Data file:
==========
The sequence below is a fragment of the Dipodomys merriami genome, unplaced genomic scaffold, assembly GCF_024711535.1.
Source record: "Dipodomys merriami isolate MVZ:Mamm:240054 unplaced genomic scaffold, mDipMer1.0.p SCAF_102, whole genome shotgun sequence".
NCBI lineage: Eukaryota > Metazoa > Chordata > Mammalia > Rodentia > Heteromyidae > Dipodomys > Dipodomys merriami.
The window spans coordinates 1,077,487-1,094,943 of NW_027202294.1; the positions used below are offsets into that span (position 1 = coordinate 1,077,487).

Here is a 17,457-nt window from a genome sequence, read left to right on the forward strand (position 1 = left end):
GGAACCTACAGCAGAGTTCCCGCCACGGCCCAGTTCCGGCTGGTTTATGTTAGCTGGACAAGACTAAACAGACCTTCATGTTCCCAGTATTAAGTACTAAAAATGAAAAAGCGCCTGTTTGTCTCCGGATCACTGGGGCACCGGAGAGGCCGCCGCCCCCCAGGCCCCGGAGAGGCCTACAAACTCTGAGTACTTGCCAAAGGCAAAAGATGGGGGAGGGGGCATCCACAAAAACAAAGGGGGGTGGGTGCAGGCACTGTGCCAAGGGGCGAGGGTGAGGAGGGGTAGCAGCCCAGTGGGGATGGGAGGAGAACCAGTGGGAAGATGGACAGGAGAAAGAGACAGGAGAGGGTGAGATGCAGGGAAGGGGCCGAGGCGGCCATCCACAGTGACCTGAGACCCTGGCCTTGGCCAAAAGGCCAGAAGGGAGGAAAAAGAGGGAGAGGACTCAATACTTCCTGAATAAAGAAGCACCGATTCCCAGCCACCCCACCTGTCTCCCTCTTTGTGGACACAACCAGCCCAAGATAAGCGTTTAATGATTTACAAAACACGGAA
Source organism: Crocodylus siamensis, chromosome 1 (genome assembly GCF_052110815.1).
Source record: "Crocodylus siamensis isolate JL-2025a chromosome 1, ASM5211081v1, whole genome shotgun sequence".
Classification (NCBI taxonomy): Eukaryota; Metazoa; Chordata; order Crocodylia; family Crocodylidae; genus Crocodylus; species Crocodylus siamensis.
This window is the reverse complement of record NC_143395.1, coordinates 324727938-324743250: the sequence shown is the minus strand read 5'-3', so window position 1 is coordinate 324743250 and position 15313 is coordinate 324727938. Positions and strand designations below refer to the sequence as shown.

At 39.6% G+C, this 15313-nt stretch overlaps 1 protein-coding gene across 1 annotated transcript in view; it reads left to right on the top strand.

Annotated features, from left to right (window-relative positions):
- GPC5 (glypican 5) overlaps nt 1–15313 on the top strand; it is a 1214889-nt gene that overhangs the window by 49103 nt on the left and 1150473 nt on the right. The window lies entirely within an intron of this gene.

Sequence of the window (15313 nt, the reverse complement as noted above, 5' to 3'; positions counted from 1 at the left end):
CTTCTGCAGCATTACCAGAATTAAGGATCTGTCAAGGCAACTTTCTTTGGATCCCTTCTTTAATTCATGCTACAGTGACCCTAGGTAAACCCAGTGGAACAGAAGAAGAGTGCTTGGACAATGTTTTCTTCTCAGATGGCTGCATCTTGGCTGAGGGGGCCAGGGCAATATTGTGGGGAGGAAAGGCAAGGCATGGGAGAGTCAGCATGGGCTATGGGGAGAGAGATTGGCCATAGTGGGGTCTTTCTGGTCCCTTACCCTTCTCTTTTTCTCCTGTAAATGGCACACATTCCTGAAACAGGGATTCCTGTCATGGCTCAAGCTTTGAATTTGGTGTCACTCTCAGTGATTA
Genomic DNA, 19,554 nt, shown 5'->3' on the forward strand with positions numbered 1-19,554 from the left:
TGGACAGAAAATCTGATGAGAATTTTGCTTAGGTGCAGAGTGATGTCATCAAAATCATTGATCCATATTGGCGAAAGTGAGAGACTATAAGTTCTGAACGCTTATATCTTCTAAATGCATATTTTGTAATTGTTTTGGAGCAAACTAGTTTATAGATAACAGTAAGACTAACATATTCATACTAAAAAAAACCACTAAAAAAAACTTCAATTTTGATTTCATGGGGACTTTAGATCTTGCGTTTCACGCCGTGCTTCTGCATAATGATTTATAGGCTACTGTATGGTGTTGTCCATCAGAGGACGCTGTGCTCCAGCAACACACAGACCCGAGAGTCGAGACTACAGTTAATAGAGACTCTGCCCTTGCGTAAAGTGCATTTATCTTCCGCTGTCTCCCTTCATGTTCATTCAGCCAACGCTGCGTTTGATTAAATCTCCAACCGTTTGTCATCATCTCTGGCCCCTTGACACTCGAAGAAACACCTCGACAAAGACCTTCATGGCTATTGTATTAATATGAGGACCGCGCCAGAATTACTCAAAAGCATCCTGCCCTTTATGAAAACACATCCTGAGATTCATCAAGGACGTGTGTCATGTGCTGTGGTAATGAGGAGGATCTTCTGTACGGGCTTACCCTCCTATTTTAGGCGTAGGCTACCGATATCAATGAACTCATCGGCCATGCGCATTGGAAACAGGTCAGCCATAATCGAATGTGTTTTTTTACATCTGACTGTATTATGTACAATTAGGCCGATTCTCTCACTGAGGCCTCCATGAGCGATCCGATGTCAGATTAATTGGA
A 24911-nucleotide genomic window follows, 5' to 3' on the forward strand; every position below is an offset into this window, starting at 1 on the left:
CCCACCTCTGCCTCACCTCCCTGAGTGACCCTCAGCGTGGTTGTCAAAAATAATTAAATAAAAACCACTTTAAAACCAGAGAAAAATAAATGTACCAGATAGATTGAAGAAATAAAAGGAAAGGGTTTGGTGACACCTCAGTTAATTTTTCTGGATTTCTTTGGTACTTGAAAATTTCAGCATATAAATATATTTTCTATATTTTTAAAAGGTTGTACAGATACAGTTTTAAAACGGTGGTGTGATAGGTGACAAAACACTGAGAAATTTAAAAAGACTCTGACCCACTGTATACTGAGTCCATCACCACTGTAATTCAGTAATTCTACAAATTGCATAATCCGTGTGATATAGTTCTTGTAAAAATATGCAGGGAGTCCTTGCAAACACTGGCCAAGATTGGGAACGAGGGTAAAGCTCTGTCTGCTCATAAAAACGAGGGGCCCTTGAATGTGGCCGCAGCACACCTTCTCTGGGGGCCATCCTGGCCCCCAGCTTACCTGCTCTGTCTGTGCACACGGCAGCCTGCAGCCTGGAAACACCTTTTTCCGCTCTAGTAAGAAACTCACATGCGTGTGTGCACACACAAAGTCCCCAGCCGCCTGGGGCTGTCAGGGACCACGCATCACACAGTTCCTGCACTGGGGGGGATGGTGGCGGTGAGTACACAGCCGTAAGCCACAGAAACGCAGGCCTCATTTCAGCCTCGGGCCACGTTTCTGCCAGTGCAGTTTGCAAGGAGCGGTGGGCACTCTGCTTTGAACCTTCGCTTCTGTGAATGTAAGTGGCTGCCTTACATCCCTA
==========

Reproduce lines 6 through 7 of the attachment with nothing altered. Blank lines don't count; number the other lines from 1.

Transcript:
GGAACCTACAGCAGAGTTCCCGCCACGGCCCAGTTCCGGCTGGTTTATGTTAGCTGGACAAGACTAAACAGACCTTCATGTTCCCAGTATTAAGTACTAAAAATGAAAAAGCGCCTGTTTGTCTCCGGATCACTGGGGCACCGGAGAGGCCGCCGCCCCCCAGGCCCCGGAGAGGCCTACAAACTCTGAGTACTTGCCAAAGGCAAAAGATGGGGGAGGGGGCATCCACAAAAACAAAGGGGGGTGGGTGCAGGCACTGTGCCAAGGGGCGAGGGTGAGGAGGGGTAGCAGCCCAGTGGGGATGGGAGGAGAACCAGTGGGAAGATGGACAGGAGAAAGAGACAGGAGAGGGTGAGATGCAGGGAAGGGGCCGAGGCGGCCATCCACAGTGACCTGAGACCCTGGCCTTGGCCAAAAGGCCAGAAGGGAGGAAAAAGAGGGAGAGGACTCAATACTTCCTGAATAAAGAAGCACCGATTCCCAGCCACCCCACCTGTCTCCCTCTTTGTGGACACAACCAGCCCAAGATAAGCGTTTAATGATTTACAAAACACGGAA
Source organism: Crocodylus siamensis, chromosome 1 (genome assembly GCF_052110815.1).